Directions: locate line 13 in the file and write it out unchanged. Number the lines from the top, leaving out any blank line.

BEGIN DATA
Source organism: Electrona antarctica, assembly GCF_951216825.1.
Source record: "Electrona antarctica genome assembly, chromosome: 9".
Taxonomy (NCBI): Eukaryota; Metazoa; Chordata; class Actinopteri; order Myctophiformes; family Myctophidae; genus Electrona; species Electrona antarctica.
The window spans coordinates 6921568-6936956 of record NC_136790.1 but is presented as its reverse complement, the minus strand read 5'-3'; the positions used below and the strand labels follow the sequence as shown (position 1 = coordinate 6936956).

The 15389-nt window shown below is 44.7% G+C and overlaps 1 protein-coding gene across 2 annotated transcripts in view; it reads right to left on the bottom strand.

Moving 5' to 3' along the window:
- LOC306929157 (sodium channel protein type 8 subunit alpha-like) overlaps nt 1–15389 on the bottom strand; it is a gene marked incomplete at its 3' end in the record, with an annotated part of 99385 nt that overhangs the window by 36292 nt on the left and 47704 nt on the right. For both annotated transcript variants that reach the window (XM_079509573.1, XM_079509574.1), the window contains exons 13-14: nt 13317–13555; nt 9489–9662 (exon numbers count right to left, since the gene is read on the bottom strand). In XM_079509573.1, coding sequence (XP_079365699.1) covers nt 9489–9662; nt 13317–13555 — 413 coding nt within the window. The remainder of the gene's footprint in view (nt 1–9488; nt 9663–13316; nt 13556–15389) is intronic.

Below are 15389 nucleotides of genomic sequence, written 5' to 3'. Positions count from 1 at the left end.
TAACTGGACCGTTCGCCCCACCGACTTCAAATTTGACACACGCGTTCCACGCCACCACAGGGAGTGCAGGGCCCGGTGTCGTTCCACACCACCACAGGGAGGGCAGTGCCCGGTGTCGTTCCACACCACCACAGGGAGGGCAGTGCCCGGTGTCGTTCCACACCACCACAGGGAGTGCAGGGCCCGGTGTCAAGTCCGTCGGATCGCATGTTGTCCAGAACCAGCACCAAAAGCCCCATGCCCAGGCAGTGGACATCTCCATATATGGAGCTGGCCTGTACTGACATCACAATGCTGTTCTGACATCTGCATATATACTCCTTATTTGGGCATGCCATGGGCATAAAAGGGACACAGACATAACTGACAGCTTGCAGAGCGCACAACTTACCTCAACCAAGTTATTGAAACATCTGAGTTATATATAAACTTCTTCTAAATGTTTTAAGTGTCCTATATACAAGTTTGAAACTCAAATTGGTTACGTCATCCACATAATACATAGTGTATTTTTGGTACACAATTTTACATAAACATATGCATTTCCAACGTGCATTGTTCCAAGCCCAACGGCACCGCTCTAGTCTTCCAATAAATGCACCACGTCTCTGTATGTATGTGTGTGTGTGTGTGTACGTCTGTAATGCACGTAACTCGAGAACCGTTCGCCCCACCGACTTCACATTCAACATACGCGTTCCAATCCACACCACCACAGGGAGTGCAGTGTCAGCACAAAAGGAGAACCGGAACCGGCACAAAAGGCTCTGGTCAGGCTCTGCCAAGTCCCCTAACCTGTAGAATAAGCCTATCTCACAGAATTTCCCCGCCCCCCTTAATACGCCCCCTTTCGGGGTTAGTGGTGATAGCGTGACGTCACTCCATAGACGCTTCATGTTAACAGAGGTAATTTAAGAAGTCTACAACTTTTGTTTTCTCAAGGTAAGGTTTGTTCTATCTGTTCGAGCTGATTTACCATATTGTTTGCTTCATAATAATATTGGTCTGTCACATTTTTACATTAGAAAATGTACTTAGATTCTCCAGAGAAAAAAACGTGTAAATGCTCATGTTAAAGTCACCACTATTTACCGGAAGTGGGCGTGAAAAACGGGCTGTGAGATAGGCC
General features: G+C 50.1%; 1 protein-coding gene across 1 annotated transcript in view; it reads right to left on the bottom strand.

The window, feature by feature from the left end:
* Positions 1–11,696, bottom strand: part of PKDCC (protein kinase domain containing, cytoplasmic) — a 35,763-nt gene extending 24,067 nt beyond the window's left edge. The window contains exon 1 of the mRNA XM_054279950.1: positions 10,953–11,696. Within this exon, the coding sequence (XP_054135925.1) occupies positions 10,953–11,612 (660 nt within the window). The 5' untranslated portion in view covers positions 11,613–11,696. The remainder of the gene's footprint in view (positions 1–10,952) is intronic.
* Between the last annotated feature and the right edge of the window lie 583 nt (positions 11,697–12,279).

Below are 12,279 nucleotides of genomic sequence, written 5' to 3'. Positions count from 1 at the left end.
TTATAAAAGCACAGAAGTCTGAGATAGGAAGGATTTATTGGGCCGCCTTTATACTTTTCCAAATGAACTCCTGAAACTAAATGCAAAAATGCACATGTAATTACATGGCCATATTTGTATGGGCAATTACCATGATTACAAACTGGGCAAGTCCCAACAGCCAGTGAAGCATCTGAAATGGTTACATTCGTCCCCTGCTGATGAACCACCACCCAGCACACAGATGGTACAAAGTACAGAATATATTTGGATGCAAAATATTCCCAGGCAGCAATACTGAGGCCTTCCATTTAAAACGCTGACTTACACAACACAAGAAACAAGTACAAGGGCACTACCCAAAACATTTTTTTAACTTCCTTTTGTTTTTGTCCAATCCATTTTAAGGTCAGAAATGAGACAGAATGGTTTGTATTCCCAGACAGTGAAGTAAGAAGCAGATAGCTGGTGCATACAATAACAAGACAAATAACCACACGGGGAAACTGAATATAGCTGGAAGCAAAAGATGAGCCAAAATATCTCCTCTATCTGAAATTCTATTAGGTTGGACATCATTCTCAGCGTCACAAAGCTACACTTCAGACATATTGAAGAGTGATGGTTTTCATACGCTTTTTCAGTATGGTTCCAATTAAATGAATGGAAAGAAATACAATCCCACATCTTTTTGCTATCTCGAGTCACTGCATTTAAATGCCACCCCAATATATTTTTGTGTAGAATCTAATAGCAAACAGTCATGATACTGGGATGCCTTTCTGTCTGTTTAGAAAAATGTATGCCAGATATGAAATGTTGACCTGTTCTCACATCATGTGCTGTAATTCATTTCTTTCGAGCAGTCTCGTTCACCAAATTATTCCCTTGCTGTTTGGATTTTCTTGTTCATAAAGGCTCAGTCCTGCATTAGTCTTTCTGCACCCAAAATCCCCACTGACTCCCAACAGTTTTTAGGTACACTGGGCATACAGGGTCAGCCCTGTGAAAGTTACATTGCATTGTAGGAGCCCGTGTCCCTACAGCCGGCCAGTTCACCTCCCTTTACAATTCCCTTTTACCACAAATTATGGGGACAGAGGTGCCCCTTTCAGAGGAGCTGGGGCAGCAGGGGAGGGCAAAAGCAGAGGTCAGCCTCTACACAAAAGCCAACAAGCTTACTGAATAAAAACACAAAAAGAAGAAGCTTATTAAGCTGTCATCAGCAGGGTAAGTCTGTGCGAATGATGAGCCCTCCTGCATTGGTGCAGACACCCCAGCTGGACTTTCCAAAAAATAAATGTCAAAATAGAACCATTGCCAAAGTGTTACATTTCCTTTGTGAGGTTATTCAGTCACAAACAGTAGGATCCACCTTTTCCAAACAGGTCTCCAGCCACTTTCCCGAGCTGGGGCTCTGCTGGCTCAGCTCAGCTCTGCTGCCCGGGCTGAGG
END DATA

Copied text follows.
* Between the last annotated feature and the right edge of the window lie 583 nt (positions 11,697–12,279).